Remind your students of some things you’ve talked about in class, to keep the concepts fresh in their minds. Ask them questions or bring another call to action to the photo you post. For example, if you talked about a historical figure in class, ask them who the photo is of, and 1-2 relevant items about that person, have them post a photo of one of that person’s contemporaries, competitors, etc.
Share reading recommendations
Not all students get really excited about extracurricular reading. Get them interested by showing your interest. Share books that you’ve enjoyed (that are appropriate, of course!), books that are relevant to class material you’ve discussed, stories that have been popular with other groups of students, articles of interest, and more.
Track student progress over time
Snap photos of student work throughout the year. This can serve to document the progress they’ve made, and can be useful when putting together student portfolios as well.
Encourage and engage your students
Encouragement and engagement can come in all forms. When you’re excited about teaching and learning, your students will be too. Whether you give a shout out to your class for a group achievement or just try to get them pumped up for something school related, Instagram is a great way to do it.
Have a contest
Instagram contests aren’t just for businesses! Host a contest where your students share photos along a classwork related theme to win – the prize can be as simple as being featured on Instagram! You can host contests that require students to think and provide  information relevant to class, or just-for-fun contests, too. Who in the class/school posts a photo of them in the silliest/best/most outlandish outfit? Have a writing contest where students use the photo you post as a writing prompt. The possibilities are endless!
Document the year
A lot of stuff happens over the course of the year – document it! If your class goes on a field trip, take some photos! When students participate in concerts, sporting events, classroom events, or anything else school-relevant, share photos of these events. Both you and your students will be able to look back over the year and remember the milestone events that took place.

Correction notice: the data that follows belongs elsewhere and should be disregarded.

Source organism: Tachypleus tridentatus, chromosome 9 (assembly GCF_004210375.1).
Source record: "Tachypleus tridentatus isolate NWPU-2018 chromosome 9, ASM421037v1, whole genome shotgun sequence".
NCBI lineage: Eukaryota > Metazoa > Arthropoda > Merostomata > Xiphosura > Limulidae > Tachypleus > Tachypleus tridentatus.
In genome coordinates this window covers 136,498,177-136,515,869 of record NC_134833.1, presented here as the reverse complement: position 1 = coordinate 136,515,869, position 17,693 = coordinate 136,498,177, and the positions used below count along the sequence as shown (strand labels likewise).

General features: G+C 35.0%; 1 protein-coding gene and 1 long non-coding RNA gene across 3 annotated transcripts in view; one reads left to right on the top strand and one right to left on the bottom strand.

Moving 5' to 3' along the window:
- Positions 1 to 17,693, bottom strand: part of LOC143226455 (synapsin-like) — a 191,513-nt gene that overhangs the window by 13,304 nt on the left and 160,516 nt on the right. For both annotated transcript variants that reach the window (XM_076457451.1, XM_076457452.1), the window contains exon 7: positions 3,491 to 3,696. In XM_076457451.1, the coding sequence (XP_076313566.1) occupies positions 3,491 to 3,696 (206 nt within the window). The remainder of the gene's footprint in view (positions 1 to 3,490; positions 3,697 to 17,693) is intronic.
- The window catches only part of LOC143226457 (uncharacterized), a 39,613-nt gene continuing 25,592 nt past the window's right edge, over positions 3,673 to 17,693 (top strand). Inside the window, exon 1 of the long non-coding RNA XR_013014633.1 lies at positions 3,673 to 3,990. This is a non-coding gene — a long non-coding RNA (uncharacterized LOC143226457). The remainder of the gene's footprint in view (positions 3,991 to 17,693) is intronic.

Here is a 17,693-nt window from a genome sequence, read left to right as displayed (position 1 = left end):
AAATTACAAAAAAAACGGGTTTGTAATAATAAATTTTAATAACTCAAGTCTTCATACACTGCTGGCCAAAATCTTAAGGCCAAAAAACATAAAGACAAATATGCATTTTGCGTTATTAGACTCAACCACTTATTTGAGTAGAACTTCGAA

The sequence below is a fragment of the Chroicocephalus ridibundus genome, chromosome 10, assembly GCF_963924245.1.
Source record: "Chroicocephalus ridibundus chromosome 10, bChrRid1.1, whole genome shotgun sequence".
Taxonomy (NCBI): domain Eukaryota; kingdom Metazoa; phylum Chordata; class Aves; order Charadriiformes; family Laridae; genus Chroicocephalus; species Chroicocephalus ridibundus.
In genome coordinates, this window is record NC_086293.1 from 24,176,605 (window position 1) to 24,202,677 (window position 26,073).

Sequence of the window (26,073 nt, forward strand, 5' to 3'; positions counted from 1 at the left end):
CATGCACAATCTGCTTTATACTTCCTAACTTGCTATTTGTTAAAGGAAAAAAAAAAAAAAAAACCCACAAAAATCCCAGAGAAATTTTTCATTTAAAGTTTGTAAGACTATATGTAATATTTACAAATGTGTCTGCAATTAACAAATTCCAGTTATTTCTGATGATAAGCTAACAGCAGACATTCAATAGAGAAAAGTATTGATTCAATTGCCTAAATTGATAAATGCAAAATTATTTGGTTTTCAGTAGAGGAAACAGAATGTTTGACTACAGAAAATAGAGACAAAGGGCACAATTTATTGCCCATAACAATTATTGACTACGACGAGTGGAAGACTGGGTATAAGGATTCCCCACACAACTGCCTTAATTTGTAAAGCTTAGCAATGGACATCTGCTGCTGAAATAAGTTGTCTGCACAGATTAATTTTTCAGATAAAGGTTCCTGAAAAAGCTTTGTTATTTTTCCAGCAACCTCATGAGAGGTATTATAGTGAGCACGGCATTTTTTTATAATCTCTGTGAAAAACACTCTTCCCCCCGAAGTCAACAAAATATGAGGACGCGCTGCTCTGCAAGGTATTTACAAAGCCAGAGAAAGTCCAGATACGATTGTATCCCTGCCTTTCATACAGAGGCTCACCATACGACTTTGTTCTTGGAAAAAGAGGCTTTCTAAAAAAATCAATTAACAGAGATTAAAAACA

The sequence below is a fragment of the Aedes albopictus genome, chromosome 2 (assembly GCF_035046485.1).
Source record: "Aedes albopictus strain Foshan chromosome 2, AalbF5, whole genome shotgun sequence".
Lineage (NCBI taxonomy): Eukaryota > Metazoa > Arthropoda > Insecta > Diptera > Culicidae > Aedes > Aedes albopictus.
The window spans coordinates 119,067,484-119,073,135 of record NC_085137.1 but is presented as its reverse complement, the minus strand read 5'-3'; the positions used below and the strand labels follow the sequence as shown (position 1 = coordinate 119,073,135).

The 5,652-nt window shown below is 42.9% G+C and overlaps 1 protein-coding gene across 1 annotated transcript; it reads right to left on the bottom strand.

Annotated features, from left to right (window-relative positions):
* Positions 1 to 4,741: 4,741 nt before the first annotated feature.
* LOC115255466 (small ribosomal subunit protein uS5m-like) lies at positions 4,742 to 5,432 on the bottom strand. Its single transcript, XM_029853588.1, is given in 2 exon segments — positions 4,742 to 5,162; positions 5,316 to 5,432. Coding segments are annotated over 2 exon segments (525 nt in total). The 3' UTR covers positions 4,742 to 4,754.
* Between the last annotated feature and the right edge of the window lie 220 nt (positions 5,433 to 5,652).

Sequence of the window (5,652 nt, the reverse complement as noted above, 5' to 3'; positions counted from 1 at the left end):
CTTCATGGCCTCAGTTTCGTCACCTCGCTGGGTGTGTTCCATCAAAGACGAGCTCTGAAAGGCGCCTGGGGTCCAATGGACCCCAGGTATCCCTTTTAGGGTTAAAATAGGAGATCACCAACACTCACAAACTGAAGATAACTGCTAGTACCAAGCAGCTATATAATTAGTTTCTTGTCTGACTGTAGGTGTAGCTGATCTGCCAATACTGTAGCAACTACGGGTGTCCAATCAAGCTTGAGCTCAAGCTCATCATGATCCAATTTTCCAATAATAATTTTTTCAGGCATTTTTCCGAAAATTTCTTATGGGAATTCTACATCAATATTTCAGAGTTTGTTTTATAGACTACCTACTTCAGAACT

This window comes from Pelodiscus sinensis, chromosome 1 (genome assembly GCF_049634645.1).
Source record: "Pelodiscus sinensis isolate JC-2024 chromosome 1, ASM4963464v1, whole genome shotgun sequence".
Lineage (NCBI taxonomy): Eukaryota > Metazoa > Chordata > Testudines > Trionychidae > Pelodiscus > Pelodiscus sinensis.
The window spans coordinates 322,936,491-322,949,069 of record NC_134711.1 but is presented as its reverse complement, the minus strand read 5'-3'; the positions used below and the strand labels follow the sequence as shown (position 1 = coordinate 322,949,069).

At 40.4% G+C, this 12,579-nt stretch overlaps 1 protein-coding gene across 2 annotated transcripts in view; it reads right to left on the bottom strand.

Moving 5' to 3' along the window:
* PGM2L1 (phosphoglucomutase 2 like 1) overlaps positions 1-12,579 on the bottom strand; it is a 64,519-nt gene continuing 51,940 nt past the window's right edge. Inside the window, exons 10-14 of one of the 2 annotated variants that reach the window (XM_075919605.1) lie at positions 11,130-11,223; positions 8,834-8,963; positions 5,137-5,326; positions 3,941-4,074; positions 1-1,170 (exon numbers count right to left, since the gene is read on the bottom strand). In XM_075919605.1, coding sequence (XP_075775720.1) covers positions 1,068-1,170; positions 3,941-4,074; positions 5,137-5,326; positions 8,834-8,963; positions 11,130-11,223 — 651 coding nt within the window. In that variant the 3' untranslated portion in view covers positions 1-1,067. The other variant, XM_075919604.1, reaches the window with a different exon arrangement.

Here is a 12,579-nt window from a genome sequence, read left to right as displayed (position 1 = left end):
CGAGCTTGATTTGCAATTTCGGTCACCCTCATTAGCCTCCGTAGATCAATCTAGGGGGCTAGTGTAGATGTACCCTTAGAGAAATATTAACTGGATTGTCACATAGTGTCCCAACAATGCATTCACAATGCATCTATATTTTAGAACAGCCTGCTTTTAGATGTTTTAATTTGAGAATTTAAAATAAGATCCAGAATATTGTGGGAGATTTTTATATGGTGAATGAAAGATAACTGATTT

Role Play
Have your students role-play and interact. They can imagine that historical figures used Instagram. What sorts of things would George Washington share on Instagram? Was Shakespeare a chronic meme-sharer? Who shared professional-related items and who shared more personal items? Have them share as though they were a particular person and interact with other students also posing as other historical figures.
Have students share relevant material
Your students’ interests don’t stop when they walk through the classroom door. Share things that are interesting and relevant to both them and to classwork. This could be photos of historical events, literary characters, mathematical concepts, and more. Encourage your students to find things that they’d like to share with the class along these same lines. They’ll be excited to have ‘their’ photo picked and shared, and it will encourage them to think outside the box for each subject.
Instagram in the classroom